Want to Add 10 Years to Your Life? Researchers Say do This

The long slow fade. You’ve probably seen it happen to someone you love. It refers to that last phase of a person’s life when their health steadily declines, often punctuated by a major health crisis every few years. The recovery from each of these events is slow, and never quite brings the person backs to their previous level of health. Death is the end result…but it doesn’t come quickly. The long slow fade is brutal and staggeringly expensive for the patient, their loved ones, and the healthcare system itself. And it often lasts over 20 years. The most tragic part about it is that it’s almost entirely preventable. The five healthy habits presented below will help you live ten years longer and avoid the curse of the long slow fade. 


If someone told you that you could make a few super simple adjustments to your life that would make you healthier and more likely to live a longer life, would you want to know what they were? Most people would not turn information like this down, especially if it were science-backed.

According to a recent study published in Circulation, adopting these five healthy habits could add as much as ten years to your life:

Eating a healthy diet

Eating a healthy and clean diet is definitely connected to living a quality life. Research shows that the Mediterranean diet – which includes a variety of fruits, vegetables, whole grains, nuts, and healthy fats is an excellent choice. This also means staying away from sugar, processed food and loads of red meat.

Additional studies show that eating whole grain, fiber, fish, healthy fats and plant-based proteins promote longevity.  A higher risk of chronic disease and death has been associated with eating processed snacks and meats, fried food and beverages sweetened with sugar.

Even making small changes to your diet and make a huge difference over time. One study found that people who ate 20 percent more healthy foods than they had at the beginning of the study, over 12 years, had a 17% reduction in risk of early death.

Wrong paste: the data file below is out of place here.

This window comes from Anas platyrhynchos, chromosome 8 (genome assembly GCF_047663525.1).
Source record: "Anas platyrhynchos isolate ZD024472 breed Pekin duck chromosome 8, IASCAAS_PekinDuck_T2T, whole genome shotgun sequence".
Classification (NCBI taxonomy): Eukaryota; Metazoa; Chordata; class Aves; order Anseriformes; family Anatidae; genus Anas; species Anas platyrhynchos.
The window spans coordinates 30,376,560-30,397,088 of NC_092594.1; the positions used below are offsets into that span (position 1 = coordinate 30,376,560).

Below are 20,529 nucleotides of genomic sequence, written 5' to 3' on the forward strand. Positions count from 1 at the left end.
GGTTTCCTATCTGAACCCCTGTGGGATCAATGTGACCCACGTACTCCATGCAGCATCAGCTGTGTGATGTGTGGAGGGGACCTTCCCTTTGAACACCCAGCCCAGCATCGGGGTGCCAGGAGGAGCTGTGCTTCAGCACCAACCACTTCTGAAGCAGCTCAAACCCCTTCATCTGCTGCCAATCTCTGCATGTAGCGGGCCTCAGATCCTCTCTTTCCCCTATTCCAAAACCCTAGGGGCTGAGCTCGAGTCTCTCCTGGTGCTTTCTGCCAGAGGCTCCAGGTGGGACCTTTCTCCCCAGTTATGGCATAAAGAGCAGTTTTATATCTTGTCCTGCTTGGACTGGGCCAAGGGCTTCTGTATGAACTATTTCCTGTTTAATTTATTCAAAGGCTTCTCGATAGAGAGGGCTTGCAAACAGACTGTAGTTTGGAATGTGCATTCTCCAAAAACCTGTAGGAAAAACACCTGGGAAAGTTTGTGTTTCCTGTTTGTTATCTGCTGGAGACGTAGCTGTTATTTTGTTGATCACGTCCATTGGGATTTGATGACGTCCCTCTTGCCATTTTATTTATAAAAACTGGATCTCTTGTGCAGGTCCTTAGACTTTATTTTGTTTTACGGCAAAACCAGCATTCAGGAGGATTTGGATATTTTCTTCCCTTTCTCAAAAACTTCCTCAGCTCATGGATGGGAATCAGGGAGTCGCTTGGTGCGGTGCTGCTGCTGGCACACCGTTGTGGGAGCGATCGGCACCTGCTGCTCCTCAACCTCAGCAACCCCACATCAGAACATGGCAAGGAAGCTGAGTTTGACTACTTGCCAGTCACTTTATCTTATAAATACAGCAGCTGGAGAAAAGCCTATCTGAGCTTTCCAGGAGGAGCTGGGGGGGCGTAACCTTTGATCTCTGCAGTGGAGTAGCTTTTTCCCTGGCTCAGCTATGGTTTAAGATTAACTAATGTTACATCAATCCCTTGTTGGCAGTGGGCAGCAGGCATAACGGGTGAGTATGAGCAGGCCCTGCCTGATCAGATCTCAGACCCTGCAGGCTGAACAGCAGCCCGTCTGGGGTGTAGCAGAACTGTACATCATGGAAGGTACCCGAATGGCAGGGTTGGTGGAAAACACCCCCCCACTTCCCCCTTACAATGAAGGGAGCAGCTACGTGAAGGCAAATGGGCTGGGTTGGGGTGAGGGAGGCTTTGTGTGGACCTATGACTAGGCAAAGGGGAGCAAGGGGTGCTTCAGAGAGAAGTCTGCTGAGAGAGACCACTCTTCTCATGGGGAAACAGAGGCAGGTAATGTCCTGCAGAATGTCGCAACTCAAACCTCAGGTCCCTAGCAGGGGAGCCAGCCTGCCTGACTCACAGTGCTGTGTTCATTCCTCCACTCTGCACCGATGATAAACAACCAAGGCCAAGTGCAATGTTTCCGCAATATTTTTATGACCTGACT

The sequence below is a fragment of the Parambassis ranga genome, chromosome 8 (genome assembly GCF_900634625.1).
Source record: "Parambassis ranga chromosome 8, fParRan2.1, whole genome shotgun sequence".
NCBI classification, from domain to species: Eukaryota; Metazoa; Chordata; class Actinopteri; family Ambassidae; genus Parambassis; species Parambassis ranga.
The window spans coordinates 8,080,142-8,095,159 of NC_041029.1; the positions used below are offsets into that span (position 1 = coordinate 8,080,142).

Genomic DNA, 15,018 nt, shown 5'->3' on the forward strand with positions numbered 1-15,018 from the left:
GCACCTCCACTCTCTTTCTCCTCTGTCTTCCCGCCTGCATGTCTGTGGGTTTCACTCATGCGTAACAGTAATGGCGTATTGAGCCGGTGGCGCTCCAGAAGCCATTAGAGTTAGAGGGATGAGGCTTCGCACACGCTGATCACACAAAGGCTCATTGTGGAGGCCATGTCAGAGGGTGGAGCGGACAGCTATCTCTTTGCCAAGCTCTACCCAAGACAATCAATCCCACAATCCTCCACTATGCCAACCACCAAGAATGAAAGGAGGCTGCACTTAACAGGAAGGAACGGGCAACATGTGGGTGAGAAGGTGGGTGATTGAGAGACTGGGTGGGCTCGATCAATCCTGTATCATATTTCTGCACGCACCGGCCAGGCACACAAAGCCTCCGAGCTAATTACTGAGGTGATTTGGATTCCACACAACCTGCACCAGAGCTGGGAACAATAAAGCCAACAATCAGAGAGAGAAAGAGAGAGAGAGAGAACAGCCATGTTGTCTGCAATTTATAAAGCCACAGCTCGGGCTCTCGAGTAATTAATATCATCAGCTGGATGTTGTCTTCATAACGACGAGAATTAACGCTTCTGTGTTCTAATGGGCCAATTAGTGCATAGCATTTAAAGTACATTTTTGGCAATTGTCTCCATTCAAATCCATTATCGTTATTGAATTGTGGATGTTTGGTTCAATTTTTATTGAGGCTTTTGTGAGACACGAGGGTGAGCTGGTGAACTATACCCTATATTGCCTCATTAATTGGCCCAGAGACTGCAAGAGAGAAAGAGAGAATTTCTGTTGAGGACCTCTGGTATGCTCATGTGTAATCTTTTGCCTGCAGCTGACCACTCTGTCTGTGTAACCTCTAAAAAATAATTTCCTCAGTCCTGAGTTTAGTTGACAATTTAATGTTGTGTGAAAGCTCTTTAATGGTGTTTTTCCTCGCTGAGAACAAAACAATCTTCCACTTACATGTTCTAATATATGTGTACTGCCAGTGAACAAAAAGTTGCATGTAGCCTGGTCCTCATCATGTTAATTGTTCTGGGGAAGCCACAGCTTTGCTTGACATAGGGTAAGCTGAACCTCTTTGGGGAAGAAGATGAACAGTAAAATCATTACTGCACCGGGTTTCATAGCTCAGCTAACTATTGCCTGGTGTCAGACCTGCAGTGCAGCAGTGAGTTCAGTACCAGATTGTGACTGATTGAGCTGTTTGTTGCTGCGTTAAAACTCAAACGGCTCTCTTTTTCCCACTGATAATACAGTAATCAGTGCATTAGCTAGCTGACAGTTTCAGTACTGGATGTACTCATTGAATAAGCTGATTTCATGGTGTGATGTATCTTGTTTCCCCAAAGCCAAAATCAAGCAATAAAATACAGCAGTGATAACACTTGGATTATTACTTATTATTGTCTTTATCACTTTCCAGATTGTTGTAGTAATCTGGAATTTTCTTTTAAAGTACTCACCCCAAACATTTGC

Exercise often

Regular workouts will benefit not only your physical health but also your mental health, according to researchers. Movement makes you feel better, look better and gives you energy. The federal physical activity guidelines recommend at least 150 minutes of moderate or 75 minutes of vigorous aerobic activity each week along with two weekly muscle strengthening sessions to reap all the health benefits.

Here is the good news, even short bouts of light physical activity including walking and cleaning can increase the lifespans of older men and women according to studies. It has even been found that moving instead of sitting for 30 minutes each day can reduce your risk of early death by 17%. This is especially important for people who sit for long periods of time at work. Simply getting up and walking every hour can really help and adds up. If you work an eight hour day – get up and walk at least every couple of hours for ten minutes or so.

Don’t worry if exercise has not been a habit – you can start anytime and reap benefits.

Maintain a healthy body weight

Obesity is closely linked to a number of chronic conditions including Type 2 diabetes, cancer, and cardiovascular disease – all which can hurt the quality and quantity of your life. One study found that obesity reduced life expectancy for a year and is responsible for 186,000 deaths per year.

Don’t smoke

Cigarette smoking is associated with lung cancer, heart attack, stroke along with mouth and throat cancers which makes it a significant threat to longevity. To reduce your risk, it is best to not smoke at all. If you do smoke, quit as soon as possible to minimize health risks.

Drink only moderately

Moderate drinking has always been thought to be relatively harmless and possibly even healthy. Recently, the thought on this seems to have shifted towards a more cautious approach to alcohol consumption. Research is supporting the notion that people should seriously limit their alcohol consumption in order to avoid health problems and increase longevity. According to the federal dietary guidelines, moderate drinking means no more than one drink per day for women and no more than two drinks per day for men.

These are pretty simple rules to live by that could add ten years to your life… are you ready to implement them?

-The UpWellness Team